The reading from Psalm 118 is reflected in the reaction of the crowd in our reading from the Gospel according to Mark.  The Psalmist is singing about being blessed when we come in the name of the LORD, crying out for God to save God’s people (that is shouting Hosanna), and reminding us that God’s hesed endures forever.  These themes are picked up by the Palm Sunday crowd whose perspective appears to be one of a parade for a conquering hero, or a protest march in counter measure to the arrival of Pilate at the opposite end of Jerusalem.  The crowds do not seem to understand that Jesus is also the stone that the builder’s (i.e., the Temple leadership) has rejected – even though God has designated Him as the chief cornerstone.  The perspective of God and of the Temple leadership is now seen to be in direct opposition.

          Philippians 2 is one of the loveliest and most challenging portions of the New Testament. It calls us to consider our perspective as members of a privileged class in the world. It calls us to see and attend to the needs of others. It calls those of us with institutional power to admit that we have it, and then learn how to give up our tendency to employ that power inequitably. It insists that we resist the temptation to speak as though what we have to say is all that needs to be said. It calls us to let the mind of Christ be in us – which leads us to reckon with the fact that the Body of Christ and our communities are not made up only of people like us. It means remembering that, while Philippians 2 can be heard by those of us in positions of power as liberating good news, it can be heard by others as a word condemning them to remain oppressed. The real challenge of Philippians 2 is to use it to identify our perspective and then to have it broaden us out to be more Christ-like.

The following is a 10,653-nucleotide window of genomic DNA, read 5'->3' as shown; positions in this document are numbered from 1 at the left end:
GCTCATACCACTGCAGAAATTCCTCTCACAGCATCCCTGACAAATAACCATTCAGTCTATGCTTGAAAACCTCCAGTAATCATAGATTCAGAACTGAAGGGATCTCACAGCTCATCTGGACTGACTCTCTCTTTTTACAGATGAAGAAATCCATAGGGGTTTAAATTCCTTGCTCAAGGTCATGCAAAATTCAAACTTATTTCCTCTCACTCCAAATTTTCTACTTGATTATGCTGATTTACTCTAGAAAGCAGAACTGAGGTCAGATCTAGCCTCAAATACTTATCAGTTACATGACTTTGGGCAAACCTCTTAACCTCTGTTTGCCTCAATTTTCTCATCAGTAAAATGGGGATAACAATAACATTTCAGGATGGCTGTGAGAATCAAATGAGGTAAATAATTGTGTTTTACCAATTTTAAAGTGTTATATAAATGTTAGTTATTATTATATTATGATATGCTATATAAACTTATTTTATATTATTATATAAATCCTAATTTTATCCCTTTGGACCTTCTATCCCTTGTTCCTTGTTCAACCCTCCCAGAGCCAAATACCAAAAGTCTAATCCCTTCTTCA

Isaiah 50 sets the stage for the behavior of Jesus later this week.  In this “suffering servant” text we hear the messages that Jesus gives us as He goes through the mock trial and derision of the Temple leaders.  We hear the words, “…The Lord God helps me; therefore, I have not been disgraced; therefore, I have set my face like flint and I know that I shall not be put to shame; he who vindicates me is near….”  Jesus’ perspective is clear – God is on His side and will not allow Him to be disgraced.  Nothing that the human powers can do can remove God’s love from Him or make Him less than He is.  Jesus’ perspective is that God’s love always wins.

          How is it that you see Jesus’ entry into Jerusalem?  Are you like one of the zealots who were expecting that Jesus was coming as a new king to revive the Davidic dynasty and kick out the Romans and other oppressors?  If so, then you would see this as a protest march against tyranny and oppression.  Jesus has come as God’s representative to put things right and to fulfill what God had promised through the prophets and to David himself.  You would be shouting with the crowd, “Blessed is the coming kingdom of our ancestor David!”  God is about to intervene in the world again after so very long and return Israel to her former glory.  Hosanna in the highest heaven, indeed!